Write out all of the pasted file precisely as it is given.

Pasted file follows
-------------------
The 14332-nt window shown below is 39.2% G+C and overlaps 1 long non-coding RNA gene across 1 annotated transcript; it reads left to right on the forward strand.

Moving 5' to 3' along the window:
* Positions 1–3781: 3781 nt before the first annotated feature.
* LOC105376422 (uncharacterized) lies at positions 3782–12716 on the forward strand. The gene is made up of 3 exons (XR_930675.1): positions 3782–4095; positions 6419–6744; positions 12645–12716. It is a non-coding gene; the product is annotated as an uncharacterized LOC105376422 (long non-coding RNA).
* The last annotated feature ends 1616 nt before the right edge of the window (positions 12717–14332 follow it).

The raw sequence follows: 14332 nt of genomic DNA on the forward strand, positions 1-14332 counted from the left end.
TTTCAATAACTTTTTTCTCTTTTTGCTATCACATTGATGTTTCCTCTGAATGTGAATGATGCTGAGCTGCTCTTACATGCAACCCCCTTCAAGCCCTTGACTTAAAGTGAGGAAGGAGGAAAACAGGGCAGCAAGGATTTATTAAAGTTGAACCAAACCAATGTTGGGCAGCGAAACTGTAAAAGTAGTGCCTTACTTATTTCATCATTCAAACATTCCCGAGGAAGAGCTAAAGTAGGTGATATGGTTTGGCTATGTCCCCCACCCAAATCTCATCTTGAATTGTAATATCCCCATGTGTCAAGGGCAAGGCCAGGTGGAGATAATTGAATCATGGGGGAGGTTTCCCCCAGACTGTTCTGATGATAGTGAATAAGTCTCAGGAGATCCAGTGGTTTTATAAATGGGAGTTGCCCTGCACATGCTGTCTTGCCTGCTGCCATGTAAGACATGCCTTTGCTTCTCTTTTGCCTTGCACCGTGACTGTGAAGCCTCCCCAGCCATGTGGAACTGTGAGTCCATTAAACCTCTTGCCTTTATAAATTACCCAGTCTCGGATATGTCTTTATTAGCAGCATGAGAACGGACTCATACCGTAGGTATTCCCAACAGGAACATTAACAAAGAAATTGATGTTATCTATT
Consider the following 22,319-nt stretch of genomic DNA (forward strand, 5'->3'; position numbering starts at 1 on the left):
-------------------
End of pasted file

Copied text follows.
The 14332-nt window shown below is 39.2% G+C and overlaps 1 long non-coding RNA gene across 1 annotated transcript; it reads left to right on the forward strand.

Moving 5' to 3' along the window:
* Positions 1–3781: 3781 nt before the first annotated feature.
* LOC105376422 (uncharacterized) lies at positions 3782–12716 on the forward strand. The gene is made up of 3 exons (XR_930675.1): positions 3782–4095; positions 6419–6744; positions 12645–12716. It is a non-coding gene; the product is annotated as an uncharacterized LOC105376422 (long non-coding RNA).
* The last annotated feature ends 1616 nt before the right edge of the window (positions 12717–14332 follow it).

The raw sequence follows: 14332 nt of genomic DNA on the forward strand, positions 1-14332 counted from the left end.
TTTCAATAACTTTTTTCTCTTTTTGCTATCACATTGATGTTTCCTCTGAATGTGAATGATGCTGAGCTGCTCTTACATGCAACCCCCTTCAAGCCCTTGACTTAAAGTGAGGAAGGAGGAAAACAGGGCAGCAAGGATTTATTAAAGTTGAACCAAACCAATGTTGGGCAGCGAAACTGTAAAAGTAGTGCCTTACTTATTTCATCATTCAAACATTCCCGAGGAAGAGCTAAAGTAGGTGATATGGTTTGGCTATGTCCCCCACCCAAATCTCATCTTGAATTGTAATATCCCCATGTGTCAAGGGCAAGGCCAGGTGGAGATAATTGAATCATGGGGGAGGTTTCCCCCAGACTGTTCTGATGATAGTGAATAAGTCTCAGGAGATCCAGTGGTTTTATAAATGGGAGTTGCCCTGCACATGCTGTCTTGCCTGCTGCCATGTAAGACATGCCTTTGCTTCTCTTTTGCCTTGCACCGTGACTGTGAAGCCTCCCCAGCCATGTGGAACTGTGAGTCCATTAAACCTCTTGCCTTTATAAATTACCCAGTCTCGGATATGTCTTTATTAGCAGCATGAGAACGGACTCATACCGTAGGTATTCCCAACAGGAACATTAACAAAGAAATTGATGTTATCTATT
Consider the following 22,319-nt stretch of genomic DNA (forward strand, 5'->3'; position numbering starts at 1 on the left):